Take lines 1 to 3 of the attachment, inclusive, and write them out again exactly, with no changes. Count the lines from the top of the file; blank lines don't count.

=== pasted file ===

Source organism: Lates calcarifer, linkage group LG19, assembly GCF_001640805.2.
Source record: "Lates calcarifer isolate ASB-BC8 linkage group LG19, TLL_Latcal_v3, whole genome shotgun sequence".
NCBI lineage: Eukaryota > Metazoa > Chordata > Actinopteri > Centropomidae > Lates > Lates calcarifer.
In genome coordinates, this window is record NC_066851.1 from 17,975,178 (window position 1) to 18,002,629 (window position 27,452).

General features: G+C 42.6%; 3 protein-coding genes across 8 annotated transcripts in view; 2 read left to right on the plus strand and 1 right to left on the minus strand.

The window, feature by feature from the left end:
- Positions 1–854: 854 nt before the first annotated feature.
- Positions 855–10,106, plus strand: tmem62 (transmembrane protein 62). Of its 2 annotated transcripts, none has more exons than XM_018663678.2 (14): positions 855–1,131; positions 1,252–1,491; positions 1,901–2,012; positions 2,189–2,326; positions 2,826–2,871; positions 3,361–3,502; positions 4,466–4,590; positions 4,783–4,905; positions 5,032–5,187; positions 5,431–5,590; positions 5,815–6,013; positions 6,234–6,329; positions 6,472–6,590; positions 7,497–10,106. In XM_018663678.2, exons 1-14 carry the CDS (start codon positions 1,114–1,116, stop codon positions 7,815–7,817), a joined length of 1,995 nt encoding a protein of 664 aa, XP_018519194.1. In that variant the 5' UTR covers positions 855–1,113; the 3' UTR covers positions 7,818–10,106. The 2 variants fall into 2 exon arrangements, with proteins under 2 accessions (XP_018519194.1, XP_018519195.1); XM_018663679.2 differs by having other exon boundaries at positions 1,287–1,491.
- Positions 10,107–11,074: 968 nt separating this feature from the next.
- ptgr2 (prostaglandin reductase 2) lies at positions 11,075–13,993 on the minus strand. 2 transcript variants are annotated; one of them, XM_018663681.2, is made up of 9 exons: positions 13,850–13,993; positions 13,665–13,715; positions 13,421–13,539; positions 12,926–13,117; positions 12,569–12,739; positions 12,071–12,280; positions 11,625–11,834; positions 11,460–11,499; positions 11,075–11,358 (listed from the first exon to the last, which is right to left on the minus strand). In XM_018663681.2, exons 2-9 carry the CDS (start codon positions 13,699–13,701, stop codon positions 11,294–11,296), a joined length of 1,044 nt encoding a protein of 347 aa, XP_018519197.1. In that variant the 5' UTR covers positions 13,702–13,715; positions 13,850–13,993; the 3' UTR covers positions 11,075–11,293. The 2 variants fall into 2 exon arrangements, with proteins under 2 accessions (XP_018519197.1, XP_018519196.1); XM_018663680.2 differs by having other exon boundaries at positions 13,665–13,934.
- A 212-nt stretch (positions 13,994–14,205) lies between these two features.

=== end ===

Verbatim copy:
Source organism: Lates calcarifer, linkage group LG19, assembly GCF_001640805.2.
Source record: "Lates calcarifer isolate ASB-BC8 linkage group LG19, TLL_Latcal_v3, whole genome shotgun sequence".
NCBI lineage: Eukaryota > Metazoa > Chordata > Actinopteri > Centropomidae > Lates > Lates calcarifer.